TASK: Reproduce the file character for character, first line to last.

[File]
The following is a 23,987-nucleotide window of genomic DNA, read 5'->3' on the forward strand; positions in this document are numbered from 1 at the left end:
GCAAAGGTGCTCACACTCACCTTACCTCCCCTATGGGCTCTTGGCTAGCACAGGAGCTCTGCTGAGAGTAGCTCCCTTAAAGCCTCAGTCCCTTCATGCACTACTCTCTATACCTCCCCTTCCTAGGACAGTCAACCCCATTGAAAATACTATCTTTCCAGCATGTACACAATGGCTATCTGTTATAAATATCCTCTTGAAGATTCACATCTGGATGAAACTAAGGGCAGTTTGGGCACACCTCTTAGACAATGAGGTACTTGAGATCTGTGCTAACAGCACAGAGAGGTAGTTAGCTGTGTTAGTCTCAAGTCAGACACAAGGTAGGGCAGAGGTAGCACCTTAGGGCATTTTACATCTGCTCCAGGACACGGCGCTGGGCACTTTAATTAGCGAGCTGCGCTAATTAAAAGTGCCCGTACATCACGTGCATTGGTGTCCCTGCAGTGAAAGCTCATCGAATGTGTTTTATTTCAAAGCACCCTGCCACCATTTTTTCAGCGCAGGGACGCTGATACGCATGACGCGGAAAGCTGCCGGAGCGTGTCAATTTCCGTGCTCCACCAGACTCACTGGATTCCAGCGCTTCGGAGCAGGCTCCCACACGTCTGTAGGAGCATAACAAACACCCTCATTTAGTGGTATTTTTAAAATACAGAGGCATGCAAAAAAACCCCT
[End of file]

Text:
The following is a 23,987-nucleotide window of genomic DNA, read 5'->3' on the forward strand; positions in this document are numbered from 1 at the left end:
GCAAAGGTGCTCACACTCACCTTACCTCCCCTATGGGCTCTTGGCTAGCACAGGAGCTCTGCTGAGAGTAGCTCCCTTAAAGCCTCAGTCCCTTCATGCACTACTCTCTATACCTCCCCTTCCTAGGACAGTCAACCCCATTGAAAATACTATCTTTCCAGCATGTACACAATGGCTATCTGTTATAAATATCCTCTTGAAGATTCACATCTGGATGAAACTAAGGGCAGTTTGGGCACACCTCTTAGACAATGAGGTACTTGAGATCTGTGCTAACAGCACAGAGAGGTAGTTAGCTGTGTTAGTCTCAAGTCAGACACAAGGTAGGGCAGAGGTAGCACCTTAGGGCATTTTACATCTGCTCCAGGACACGGCGCTGGGCACTTTAATTAGCGAGCTGCGCTAATTAAAAGTGCCCGTACATCACGTGCATTGGTGTCCCTGCAGTGAAAGCTCATCGAATGTGTTTTATTTCAAAGCACCCTGCCACCATTTTTTCAGCGCAGGGACGCTGATACGCATGACGCGGAAAGCTGCCGGAGCGTGTCAATTTCCGTGCTCCACCAGACTCACTGGATTCCAGCGCTTCGGAGCAGGCTCCCACACGTCTGTAGGAGCATAACAAACACCCTCATTTAGTGGTATTTTTAAAATACAGAGGCATGCAAAAAAACCCCT